February 11, 2019
Editor's Take

A peek into Lamont's economic-development playbook

Greg Bordonaro Editor

For those interested in learning about Gov. Ned Lamont's economic-development vision, he offered a sneak peek Feb. 1, airing plans to restructure — to some degree — the Department of Economic and Community Development and appoint a Goldman Sachs executive to be the state's first unofficial commerce secretary.

But his overall strategy and the details of it may have been hiding in plain sight for weeks, or longer.

During the transition, then Gov.-elect Lamont tapped an 18-member committee to develop policies related to jobs and the economy. The group, which consisted of leaders from business, labor, workforce development and other sectors, actually finalized its recommendations in December, but they received little public airing — until now.

The committee produced an 18-page document that lays out a bold vision for the state to develop an innovation-based economic-development plan that focuses on cultivating the next generation of entrepreneurs and growth-stage companies.

It concludes that Connecticut must move away from a transactional approach to economic development (i.e. relying mainly on business incentivizes to stimulate job growth) toward a more transformational one, and it rests on three pillars: accountability in economic development, development of talent and the workforce, and encouraging an urban renaissance.

If those don't sound like groundbreaking ideas, you're right. It's common knowledge that Connecticut needs vibrant cities and a talented and well-educated workforce to compete for 21st-century jobs. The real challenge is adopting policies that help get us there in a faster, more productive way and without having to spend hundreds of millions of dollars annually to bribe companies to stay or add jobs in the state, which was a hallmark of the Malloy administration.

I agree that transactional economic development (i.e. corporate greenmail) is largely ineffective in promoting long-term growth, though Lamont has said he won't do away with business incentives entirely.

Connecticut needs a grand vision for what role it wants to play in the 21-century world economy. Focusing on innovation and technology is a smart strategy, but how are we going to do it? Well, the transition team had a laundry list of ideas that may or may not become actual state policy.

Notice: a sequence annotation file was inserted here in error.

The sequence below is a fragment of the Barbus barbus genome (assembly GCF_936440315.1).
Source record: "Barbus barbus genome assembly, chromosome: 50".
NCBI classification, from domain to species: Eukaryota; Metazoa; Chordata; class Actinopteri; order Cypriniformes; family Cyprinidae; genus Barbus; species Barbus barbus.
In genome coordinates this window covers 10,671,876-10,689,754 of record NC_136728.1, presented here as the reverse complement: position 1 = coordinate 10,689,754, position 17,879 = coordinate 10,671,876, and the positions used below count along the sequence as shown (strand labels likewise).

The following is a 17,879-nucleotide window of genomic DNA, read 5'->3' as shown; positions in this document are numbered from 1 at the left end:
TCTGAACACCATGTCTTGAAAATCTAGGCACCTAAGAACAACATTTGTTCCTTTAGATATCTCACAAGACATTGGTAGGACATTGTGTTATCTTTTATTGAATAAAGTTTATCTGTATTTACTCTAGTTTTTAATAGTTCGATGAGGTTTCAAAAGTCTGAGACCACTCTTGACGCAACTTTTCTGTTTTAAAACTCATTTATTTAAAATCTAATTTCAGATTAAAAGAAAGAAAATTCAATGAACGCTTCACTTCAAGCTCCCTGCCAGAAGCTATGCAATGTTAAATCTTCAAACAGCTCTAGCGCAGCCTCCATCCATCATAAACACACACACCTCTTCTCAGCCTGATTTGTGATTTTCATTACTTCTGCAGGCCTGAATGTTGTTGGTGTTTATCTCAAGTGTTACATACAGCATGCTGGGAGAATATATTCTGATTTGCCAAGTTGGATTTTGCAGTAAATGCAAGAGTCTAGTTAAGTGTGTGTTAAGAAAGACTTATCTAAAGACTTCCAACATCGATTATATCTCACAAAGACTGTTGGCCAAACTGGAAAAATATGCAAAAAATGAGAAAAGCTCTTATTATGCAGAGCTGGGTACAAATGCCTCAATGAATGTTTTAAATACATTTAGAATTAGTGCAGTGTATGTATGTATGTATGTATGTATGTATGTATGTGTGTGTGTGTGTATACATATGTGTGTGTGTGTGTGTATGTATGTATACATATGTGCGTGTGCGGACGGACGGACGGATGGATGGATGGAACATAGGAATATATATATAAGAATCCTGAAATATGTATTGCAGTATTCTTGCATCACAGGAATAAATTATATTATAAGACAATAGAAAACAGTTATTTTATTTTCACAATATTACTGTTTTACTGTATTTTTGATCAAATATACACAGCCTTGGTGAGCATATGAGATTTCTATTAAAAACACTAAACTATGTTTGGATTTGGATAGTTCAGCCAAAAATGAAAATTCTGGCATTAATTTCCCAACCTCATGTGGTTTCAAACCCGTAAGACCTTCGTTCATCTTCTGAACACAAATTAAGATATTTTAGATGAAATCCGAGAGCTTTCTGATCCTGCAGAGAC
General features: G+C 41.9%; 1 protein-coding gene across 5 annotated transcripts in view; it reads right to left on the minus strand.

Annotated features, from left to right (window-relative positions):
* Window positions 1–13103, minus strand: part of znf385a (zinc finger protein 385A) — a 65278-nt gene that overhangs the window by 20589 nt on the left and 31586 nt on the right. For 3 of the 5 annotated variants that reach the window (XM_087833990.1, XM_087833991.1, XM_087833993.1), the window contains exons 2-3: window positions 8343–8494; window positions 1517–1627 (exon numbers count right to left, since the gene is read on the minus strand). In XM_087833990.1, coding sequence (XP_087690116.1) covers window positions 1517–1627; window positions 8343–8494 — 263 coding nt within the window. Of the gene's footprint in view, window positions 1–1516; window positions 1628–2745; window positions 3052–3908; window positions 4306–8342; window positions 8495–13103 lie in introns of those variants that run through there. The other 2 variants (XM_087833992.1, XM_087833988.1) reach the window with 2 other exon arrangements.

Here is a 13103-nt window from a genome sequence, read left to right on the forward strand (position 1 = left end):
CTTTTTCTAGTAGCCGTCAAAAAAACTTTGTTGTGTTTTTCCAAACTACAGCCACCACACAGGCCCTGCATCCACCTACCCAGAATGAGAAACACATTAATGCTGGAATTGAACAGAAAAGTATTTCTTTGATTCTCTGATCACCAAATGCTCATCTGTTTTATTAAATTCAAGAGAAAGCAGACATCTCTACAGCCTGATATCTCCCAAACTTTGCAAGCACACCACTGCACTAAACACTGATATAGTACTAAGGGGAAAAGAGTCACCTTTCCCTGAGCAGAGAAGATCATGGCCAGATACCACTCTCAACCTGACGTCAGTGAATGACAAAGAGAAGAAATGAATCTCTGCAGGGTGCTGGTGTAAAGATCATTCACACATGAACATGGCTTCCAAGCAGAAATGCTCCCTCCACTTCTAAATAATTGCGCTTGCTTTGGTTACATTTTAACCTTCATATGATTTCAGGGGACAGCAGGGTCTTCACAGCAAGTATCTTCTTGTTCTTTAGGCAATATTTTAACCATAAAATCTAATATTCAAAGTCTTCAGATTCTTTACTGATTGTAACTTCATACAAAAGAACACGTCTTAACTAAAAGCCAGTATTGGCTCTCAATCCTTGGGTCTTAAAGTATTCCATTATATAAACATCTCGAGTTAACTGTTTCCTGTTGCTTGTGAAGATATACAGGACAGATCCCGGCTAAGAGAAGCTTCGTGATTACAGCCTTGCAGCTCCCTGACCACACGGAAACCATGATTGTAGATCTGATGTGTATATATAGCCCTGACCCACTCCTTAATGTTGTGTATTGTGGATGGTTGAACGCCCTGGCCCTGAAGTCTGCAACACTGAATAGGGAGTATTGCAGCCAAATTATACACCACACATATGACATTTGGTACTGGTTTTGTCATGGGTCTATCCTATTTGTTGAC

But so far, Lamont appears to be taking their work seriously.

One of their first recommendations: Appoint "a secretary-level position (Secretary of Commerce) that is empowered to oversee all economic development."

Check that off the list. Dave Lehman, a partner with investment bank giant Goldman Sachs, has been named to the dual role of DECD commissioner and senior economic advisor, essentially serving as the state's commerce secretary, Lamont said.

Another call to action: Establish a public-private partnership to run state government's economic-development duties.

Add another checkmark to the list. Lamont announced that the nonprofit Connecticut Economic Resource Center Inc. (CERC) and DECD will form a public-private partnership known as the Partnership to Advance the Connecticut of Tomorrow. CERC — whose co-chairs will include well-known business leaders Jim Smith, former CEO of Webster Bank, and Indra Nooyi, former PepsiCo Chairman and CEO — will function as the outward-facing recruitment arm on behalf of the state, and DECD will continue to support existing businesses while helping new businesses navigate state and local government.

Lamont even held his press conference announcing the changes at downtown Hartford's co-working and startup incubator site Upward Hartford, giving a nod to his focus on innovation and cities.

Rather than analyze other recommendations in the report, here are a few ideas I think are interesting. You can read the full report on Lamont's official state website (https://portal.ct.gov/governor).

• Coordinate an interagency "Grow CT Team" (i.e. Housing, Transportation, Education, Environment, and Planning) to work on economic-development initiatives when there is overlap.

• Create the position of Chief Marketing/Communications Officer under the new commerce secretary to elevate the importance of the Connecticut brand.

• Develop a regional-planning partnership with Northeast states to promote collaboration on transportation (high-speed rail, freight, tolling); high-tech infrastructure (5G); international trade; regional marketing/promotion; and workforce training/education.

• Expand the Eastern CT Manufacturing Pipeline Initiative, which is a nationally recognized workforce-development program anchored by Electric Boat, to other parts of the state and other companies.

• Create and seed with $100 million Capital Region Development Authority-like agencies for other major cities beyond Hartford.

• Advance regional talks for high-speed rail to New York City and Boston.

• Utilize colleges, the business community and entrepreneurs to develop in three to four metro areas campuses of expertise around technical skills.

• Provide all K-12 students with access to computer science.

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